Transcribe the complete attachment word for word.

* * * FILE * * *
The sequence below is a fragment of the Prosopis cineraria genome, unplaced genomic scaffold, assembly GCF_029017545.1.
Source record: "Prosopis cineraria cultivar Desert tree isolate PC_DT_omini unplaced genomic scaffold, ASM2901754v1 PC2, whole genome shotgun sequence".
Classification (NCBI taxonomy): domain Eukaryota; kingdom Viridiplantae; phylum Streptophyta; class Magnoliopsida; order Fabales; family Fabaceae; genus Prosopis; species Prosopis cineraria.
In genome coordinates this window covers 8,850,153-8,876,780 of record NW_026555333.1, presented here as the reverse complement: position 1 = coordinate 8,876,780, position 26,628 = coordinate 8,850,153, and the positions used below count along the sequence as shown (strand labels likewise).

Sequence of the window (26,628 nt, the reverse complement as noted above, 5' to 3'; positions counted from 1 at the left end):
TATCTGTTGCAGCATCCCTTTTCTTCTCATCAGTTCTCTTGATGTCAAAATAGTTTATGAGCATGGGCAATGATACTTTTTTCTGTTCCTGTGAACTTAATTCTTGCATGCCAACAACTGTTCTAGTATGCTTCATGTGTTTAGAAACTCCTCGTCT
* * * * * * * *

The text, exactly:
The sequence below is a fragment of the Prosopis cineraria genome, unplaced genomic scaffold, assembly GCF_029017545.1.
Source record: "Prosopis cineraria cultivar Desert tree isolate PC_DT_omini unplaced genomic scaffold, ASM2901754v1 PC2, whole genome shotgun sequence".
Classification (NCBI taxonomy): domain Eukaryota; kingdom Viridiplantae; phylum Streptophyta; class Magnoliopsida; order Fabales; family Fabaceae; genus Prosopis; species Prosopis cineraria.
In genome coordinates this window covers 8,850,153-8,876,780 of record NW_026555333.1, presented here as the reverse complement: position 1 = coordinate 8,876,780, position 26,628 = coordinate 8,850,153, and the positions used below count along the sequence as shown (strand labels likewise).

Sequence of the window (26,628 nt, the reverse complement as noted above, 5' to 3'; positions counted from 1 at the left end):
TATCTGTTGCAGCATCCCTTTTCTTCTCATCAGTTCTCTTGATGTCAAAATAGTTTATGAGCATGGGCAATGATACTTTTTTCTGTTCCTGTGAACTTAATTCTTGCATGCCAACAACTGTTCTAGTATGCTTCATGTGTTTAGAAACTCCTCGTCT